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thread: Anyone in VIC done the police check required to continue or commence IVF post-July?

  1. #1
    Registered User

    Aug 2008
    Melbourne
    1,539

    Anyone in VIC done the police check required to continue or commence IVF post-July?

    I'm trying to complete the paperwork for a police records check for myself and another one for DH as one will be required for all ivf patients and their partners after 1 July 09 (at least if the ART Bill is proclaimed in July and thus becomes law - see Monash's site if you are interested in more - it says checks valid from 30/03/2009 will be acceptable). I'm usually pretty good with paperwork but cannot figure this out.

    If someone has successfully done this, can you let me know what you selected for "purpose" - do we have to announce to the police force what we are getting this for?

    Also - is it a record check (which costs $30.70 per person) OR name and fingerprint check ($127 per person)?



    Anyone know how long it takes to get back the check?

    It also says that a Child Protection Order Check is required - yet there's no paper work available to get one - does anyone know anything about this?

    As if AC isn't hard enough...

    This is just so ridiculous!
    Last edited by buliej; April 26th, 2009 at 10:12 PM. : additional question

  2. #2
    Registered User

    Mar 2008
    mid north coast, nsw
    1,644

    wow good luck with that Julie, I am surprised to hear of it (and sorry I have no answers for you)

  3. #3
    Registered User

    Apr 2007
    in lactation land
    3,776

    Grrrrrrrrrrrr having to do this police check makes my blood boil! . Sorry Julie, just taking the opportunity to grumble aloud about such a discriminatory piece of nonsense. It is the ONLY place in the world that requires such a check for IVF. I hope I never have to step into the Victorian system ever again, and I am sorry it is going to affect so many lovely BB people such as yourself.
    *off my soap box now*

  4. #4
    Registered User

    Dec 2005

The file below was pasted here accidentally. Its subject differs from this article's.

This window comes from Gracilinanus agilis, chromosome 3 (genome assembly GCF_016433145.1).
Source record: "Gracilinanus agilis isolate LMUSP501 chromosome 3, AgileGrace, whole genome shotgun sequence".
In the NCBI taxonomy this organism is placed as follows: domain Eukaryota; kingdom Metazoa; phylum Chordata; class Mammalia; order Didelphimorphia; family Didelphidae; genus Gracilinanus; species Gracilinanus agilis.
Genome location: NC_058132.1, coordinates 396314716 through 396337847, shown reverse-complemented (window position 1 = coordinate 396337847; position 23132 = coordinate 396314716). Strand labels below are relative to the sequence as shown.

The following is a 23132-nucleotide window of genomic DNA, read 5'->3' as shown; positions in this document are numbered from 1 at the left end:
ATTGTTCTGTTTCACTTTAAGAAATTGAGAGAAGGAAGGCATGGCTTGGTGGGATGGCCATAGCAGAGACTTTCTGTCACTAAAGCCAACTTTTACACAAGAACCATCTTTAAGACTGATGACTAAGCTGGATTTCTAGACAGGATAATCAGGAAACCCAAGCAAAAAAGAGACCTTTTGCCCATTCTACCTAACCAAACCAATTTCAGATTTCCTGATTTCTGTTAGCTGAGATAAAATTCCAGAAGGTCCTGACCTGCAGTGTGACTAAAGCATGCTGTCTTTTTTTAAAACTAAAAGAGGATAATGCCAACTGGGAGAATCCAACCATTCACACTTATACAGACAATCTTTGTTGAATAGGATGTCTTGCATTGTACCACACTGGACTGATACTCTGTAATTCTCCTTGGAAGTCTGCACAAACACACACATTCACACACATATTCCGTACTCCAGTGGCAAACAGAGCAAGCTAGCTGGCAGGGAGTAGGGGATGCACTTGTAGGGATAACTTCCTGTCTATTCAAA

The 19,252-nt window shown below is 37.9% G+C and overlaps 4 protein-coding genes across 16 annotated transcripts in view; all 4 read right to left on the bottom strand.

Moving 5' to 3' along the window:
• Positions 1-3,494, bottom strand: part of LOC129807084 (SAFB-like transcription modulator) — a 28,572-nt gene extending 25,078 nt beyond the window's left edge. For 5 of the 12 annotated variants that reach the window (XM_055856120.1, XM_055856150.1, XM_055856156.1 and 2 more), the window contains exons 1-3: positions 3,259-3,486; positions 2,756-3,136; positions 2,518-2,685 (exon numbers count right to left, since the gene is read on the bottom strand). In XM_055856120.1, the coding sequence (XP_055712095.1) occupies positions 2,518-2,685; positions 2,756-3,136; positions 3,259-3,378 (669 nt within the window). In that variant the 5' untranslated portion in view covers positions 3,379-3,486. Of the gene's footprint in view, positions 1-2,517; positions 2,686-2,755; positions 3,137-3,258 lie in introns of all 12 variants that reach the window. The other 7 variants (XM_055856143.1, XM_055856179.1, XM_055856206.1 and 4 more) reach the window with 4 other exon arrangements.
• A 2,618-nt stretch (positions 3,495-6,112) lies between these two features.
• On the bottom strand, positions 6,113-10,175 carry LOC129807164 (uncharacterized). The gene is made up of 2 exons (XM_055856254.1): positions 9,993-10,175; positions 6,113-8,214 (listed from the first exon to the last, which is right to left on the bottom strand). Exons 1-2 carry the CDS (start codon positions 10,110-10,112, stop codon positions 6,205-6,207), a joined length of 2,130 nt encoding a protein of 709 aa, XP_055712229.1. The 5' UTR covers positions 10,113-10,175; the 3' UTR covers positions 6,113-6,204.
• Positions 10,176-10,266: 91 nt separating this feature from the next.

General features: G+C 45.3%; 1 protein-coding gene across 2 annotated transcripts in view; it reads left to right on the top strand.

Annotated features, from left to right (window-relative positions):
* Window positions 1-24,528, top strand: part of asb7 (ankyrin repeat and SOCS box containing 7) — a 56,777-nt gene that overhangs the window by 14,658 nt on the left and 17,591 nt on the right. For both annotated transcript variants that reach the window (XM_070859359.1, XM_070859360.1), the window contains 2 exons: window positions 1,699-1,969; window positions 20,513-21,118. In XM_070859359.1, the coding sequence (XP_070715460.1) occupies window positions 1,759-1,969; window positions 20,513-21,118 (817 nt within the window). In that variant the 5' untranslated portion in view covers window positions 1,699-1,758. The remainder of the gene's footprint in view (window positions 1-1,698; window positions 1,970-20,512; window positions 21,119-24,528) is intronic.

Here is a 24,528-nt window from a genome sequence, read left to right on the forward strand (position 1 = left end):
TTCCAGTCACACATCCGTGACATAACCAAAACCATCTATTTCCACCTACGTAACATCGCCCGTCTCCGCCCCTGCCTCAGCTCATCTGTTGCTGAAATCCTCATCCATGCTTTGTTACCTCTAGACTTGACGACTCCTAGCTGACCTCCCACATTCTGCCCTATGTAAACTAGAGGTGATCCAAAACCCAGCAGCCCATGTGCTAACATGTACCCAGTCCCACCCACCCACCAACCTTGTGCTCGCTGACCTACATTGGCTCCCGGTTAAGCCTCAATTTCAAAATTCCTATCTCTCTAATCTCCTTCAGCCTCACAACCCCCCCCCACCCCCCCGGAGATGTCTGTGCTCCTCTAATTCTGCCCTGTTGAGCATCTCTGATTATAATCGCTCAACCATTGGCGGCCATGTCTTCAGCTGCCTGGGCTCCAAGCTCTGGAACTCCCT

6,706

    I wonder if "medical" would be enough of a reason?

    Part of the problem you may be facing, buliej, is that it's in the early stages and things may not be fully established with regards to procedures yet. Do you think your clinic would be able to advise you on what's needed?

    I too can't believe that Victoria actually brought this in! It makes me so angry and looks as though they are trying to make infertility a criminal offence! Grrrrr!!!

    BW

  5. #5
    Registered User

    Aug 2008
    Melbourne
    1,539

    I couldn't agree with you more. If I started writing my thoughts on this I was afraid I'd never stop.

  6. #6
    Registered User

    Jan 2007
    Regional Victoria
    2,157

    I know my clinic states that we can get the Child Protection Order through them, but we have to organise the police check.
    I have to admit I couldn't believe it when I saw the signs stating what now needs to be done. Its so very out there bizarre. But I have since heard a story of an abused woman forced to go through IVF so in a way I think it could have benefits.

    I'm sure your clinic would be able to help. I'm certain they are very aware that this is going to be a troublesome process.

  7. #7
    Registered User

    Aug 2008
    Melbourne
    1,539

    BW - we must have posted at the same time. I have called my clinic but the person who is on top of this issue is out today - so I'll have to wait.

    S'rose - I think what you describe is a very unique situation and actually not what this is meant - in theory - to address (I don't even see how this requirement would reveal the situation you describe). I would hope that the situation you describe would become apparent during the mandatory counseling session (and with a good counselor, I think they would begin to sense something and request to speak to the parties independently).

    I think this requirement is highly objectionable. To me, if they require this, then before they let ANY person who delivers a baby leave the hospital (or otherwise go home with their baby), they should require a police check and child protection check - there is no real difference. In fact, the true equivalent would be requiring OBs & GPs to require their patients to obtain these records as soon as a pregnancy is confirmed. Just because one needs help getting pregnant, doesn't mean that they should have to undergo some higher scrutiny. I don't even see how they could argue costs/money - as it costs no less for the state to intervene where necessary when a non-IVF baby is involved than when an IVF baby is involved - and the government provides the same medical coverage for pregnancy-related medical care to mothers of non-IVF babies and IVF babies. AND this is a State requirement - but it's not the State that funds IVF treatments but the federal government!